The description of the stairstep graft introduces a new concept in nasal valve surgery: lateralization of the lateral anchoring point for the alar strut graft (or other lateral functional grafts). Two additional aspects are introduced with the current report: the utility of the point of first contact as a diagnostic measure and the use of hyaluronidase for hydrodissection in septoplasty and rhinoplasty surgery.

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Article Information

Accepted for Publication: May 13, 2014.

Corresponding Author: Holger G. Gassner, MD, Division of Facial Plastic Surgery, Department of Otorhinolaryngology, University of Regensburg, 93042 Regensburg, Germany (info@facial-plastic-surgery.eu).

Published Online: September 18, 2014. doi:10.1001/jamafacial.2014.586.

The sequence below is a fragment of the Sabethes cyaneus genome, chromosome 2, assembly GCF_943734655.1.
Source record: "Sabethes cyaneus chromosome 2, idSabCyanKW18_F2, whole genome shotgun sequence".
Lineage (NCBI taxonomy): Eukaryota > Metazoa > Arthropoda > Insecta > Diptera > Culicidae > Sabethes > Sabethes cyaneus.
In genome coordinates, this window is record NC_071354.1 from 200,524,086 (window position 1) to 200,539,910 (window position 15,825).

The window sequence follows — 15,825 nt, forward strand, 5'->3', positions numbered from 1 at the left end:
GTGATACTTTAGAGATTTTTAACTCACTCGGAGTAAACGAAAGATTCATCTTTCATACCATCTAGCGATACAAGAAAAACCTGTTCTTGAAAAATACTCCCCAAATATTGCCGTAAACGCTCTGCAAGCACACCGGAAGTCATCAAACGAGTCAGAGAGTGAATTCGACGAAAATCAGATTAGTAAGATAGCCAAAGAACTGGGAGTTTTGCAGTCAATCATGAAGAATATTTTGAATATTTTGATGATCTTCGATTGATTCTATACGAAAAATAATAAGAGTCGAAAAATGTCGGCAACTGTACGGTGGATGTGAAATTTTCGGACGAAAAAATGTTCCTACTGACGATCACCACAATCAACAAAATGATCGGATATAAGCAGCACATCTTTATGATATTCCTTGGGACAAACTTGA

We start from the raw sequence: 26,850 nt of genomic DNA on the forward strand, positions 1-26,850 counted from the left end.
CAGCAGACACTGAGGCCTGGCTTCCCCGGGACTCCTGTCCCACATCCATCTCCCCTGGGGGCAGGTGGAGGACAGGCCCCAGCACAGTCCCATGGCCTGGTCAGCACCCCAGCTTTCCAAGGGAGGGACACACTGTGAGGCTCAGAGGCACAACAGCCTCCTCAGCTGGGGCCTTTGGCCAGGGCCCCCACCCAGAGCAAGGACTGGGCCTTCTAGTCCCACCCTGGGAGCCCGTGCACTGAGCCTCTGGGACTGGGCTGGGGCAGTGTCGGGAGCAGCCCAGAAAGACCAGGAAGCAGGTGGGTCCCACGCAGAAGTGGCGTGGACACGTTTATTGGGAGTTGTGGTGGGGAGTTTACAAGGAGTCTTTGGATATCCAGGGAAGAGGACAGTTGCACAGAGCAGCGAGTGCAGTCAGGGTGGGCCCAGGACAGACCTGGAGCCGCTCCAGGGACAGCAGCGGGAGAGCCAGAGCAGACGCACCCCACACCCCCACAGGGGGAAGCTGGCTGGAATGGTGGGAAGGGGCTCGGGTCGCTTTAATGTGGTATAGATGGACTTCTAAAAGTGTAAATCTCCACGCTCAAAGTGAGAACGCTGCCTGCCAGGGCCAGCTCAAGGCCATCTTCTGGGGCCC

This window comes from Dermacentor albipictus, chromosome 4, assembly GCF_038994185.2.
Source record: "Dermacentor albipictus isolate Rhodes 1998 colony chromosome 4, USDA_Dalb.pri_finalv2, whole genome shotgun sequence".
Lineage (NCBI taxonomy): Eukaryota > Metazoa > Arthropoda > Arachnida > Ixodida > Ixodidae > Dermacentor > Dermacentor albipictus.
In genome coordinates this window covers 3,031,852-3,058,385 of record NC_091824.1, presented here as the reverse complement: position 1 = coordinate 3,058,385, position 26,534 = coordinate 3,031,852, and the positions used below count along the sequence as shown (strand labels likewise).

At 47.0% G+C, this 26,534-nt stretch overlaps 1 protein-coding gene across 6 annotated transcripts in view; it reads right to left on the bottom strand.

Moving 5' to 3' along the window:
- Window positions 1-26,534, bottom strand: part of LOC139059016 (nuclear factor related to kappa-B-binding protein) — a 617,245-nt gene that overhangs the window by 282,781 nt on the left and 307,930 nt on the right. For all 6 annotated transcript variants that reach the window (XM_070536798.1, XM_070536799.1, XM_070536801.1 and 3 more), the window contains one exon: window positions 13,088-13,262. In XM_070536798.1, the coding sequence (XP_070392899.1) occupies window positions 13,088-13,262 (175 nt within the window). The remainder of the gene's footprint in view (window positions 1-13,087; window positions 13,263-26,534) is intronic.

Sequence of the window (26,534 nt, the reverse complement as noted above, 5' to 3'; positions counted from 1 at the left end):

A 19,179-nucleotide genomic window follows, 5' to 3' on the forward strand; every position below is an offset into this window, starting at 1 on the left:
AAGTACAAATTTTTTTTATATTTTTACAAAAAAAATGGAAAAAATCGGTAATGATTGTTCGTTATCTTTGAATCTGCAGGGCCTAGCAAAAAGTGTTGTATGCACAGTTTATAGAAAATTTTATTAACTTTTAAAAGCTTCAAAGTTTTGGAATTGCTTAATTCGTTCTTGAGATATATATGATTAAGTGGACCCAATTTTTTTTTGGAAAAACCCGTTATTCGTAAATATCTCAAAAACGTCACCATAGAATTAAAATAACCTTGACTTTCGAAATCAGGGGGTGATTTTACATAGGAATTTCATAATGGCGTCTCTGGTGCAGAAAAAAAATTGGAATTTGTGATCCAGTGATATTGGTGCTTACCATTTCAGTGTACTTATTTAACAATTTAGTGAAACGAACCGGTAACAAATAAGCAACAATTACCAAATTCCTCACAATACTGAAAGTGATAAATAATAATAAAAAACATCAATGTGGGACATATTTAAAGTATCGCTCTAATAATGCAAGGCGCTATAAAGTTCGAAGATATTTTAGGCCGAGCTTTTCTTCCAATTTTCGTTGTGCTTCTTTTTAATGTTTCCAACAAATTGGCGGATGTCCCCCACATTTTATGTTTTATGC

Author Contributions: Dr Gassner had full access to all of the data in the study and takes responsibility for the integrity of the data and the accuracy of the data analysis.

Study concept and design: Gassner, Maneschi.

Acquisition, analysis, or interpretation of data: All authors.

Drafting of the manuscript: Gassner, Maneschi.

Critical revision of the manuscript for important intellectual content: All authors.

Obtained funding: Maneschi.

Administrative, technical, or material support: All authors.

Study supervision: Gassner, Maneschi.

Conflict of Interest Disclosures: None reported.